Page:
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AG Barr deploying federal riot teams to DC, Miami to quell unrest, DOJ official says

Attorney General William Barr delivers remarks Thursday, July 11, 2019, in the Rose Garden of the White House. (Official White House Photo by Shealah Craighead)

Attorney General William Barr has deployed federal riot teams to Washington, D.C., and Miami in an attempt to quell violent clashes between protesters and police.

Riot teams are being sent from the federal Bureau of Prisons, while the FBI also has directed its elite Hostage Rescue Unit to help in D.C., a senior Justice Department official said Monday.

A weekend of rioting in the nation’s capital left deep scars in the shadow of the White House and across the city where 88 people have been arrested, while dozens of law enforcement officers, including Secret Service agents were injured. The federal prison riot team arrived in Miami Sunday.

The smoldering aftermath, resembling ugly scenes in cities across the country following the killing of George Floyd, yielded smashed storefronts, heaps of shattered glass and iconic national monuments stained by graffiti.

D.C. Mayor Muriel Bowser announced a curfew Monday beginning at 7 p.m. and continuing for two days. She said significant damage was done around the White House on Sunday and she spent the morning assessing it. She supported peaceful protests of the death of George Floyd, but said that violence cannot be allowed.

“There is significant damage in the downtown areas, especially in the blocks immediately around Lafayette Square,” Bowser said. “Smashed windows and looting are becoming a bigger story than the broken system that got here.”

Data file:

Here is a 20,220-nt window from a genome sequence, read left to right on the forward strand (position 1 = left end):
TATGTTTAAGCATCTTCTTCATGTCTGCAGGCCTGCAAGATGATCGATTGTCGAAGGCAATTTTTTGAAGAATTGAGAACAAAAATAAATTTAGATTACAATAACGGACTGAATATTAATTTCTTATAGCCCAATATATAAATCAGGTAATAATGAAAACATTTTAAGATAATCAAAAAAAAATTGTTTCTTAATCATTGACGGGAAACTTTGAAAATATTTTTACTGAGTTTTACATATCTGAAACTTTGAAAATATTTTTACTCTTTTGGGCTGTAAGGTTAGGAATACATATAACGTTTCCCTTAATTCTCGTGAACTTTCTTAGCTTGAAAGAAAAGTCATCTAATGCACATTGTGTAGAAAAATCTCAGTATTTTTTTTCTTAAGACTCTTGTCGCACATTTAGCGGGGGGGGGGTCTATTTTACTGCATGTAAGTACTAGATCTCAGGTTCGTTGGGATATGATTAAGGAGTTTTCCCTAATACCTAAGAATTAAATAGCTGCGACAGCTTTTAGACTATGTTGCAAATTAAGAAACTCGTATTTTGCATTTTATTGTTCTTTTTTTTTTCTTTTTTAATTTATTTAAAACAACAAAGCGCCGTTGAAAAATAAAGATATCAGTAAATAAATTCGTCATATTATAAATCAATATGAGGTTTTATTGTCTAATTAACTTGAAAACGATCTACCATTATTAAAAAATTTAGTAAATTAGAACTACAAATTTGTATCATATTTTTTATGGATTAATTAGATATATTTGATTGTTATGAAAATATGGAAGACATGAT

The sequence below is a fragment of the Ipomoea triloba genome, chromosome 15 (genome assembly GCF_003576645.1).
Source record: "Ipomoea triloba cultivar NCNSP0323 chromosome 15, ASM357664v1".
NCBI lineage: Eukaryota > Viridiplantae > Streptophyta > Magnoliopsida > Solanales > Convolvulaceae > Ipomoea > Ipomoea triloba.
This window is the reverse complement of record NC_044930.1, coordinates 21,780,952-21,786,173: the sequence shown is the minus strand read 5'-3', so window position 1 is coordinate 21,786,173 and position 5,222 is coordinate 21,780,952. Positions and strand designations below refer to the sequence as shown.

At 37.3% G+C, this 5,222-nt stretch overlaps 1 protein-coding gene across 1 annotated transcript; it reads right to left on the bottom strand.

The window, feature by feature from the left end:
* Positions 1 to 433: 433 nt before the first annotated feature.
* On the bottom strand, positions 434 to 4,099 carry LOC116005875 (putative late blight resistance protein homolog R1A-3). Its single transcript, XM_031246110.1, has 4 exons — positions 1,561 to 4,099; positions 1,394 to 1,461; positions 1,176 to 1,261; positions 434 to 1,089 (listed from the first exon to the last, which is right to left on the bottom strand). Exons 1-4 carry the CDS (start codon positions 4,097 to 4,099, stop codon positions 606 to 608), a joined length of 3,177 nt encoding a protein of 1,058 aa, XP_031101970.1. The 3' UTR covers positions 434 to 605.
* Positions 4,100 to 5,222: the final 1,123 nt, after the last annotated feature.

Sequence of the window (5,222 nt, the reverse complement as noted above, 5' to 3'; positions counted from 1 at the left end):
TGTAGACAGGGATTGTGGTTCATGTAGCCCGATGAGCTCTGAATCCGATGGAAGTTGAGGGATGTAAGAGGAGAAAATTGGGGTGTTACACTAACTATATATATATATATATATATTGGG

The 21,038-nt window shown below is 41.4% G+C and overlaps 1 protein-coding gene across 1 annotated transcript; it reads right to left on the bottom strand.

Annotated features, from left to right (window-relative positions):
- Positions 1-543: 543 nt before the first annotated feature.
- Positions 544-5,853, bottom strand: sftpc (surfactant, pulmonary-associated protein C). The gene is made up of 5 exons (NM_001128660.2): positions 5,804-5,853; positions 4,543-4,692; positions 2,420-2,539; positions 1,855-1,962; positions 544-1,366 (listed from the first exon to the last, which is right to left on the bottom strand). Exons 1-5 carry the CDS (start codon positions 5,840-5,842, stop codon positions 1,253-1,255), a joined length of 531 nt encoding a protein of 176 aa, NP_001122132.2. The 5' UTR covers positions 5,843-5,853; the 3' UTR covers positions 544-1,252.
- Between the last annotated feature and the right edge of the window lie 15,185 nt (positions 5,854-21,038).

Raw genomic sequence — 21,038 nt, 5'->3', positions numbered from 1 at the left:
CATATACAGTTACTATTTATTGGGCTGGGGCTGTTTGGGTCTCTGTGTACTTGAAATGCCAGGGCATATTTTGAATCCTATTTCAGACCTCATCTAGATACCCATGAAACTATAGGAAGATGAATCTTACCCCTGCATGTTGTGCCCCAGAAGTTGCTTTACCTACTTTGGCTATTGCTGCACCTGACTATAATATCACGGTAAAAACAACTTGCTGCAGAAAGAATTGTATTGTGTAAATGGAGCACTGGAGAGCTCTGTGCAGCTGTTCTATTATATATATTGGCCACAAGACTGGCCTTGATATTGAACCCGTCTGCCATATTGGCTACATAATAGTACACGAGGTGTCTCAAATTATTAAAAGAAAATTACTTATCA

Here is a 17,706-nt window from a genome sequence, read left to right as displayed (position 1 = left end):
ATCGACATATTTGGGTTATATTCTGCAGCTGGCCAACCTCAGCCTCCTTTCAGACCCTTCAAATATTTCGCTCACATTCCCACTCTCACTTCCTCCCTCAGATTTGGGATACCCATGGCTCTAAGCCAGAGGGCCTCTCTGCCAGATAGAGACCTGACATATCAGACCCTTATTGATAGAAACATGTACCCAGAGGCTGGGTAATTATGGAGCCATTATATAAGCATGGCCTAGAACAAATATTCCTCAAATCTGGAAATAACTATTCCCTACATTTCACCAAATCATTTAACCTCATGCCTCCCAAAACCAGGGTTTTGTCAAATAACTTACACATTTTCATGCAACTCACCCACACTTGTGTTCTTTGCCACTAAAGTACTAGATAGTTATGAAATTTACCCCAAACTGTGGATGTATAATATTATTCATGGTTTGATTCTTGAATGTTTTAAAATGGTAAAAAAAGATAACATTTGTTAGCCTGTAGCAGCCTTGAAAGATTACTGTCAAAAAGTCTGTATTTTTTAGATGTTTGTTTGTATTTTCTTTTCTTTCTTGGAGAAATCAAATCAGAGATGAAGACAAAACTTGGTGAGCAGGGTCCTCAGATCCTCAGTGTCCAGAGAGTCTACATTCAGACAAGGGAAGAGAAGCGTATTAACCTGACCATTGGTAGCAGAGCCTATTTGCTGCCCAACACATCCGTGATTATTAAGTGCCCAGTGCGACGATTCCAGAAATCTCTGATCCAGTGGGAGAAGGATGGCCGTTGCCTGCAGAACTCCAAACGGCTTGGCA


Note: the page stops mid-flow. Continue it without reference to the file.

Police Chief Peter Newsham said 44 of the 88 people arrested overnight Sunday were charged with felony rioting.

“We’ve seen rioting,” Newsham said. “We’ve seen significant property damages.”

Newsham said looting extended beyond the city center to Georgetown, a popular restaurant and shopping district.

“The looting was expansive,” he said.

Newsham said more arrests are expected, as police gather more information from business owners and from closed-circuit television recordings downtown.

Most of the people arrested so far were from the D.C. region, but he said that didn’t rule out a potential organized criminal enterprise behind the violence.

“I anticipate there will be more arrests,” Newsham said, also warning that curfew violations will be strictly enforced.

“That is a warning,” the chief said.

Bowser said she visited St. John’s church Monday to inspect the fire damage, which she said wasn’t in the main sanctuary, but in a room that appeared to be a nursery.

“I was quite angry at the destruction and the arson,” said Bowser, who called it “intolerable.” “That does not advance the cause of the protesters.”


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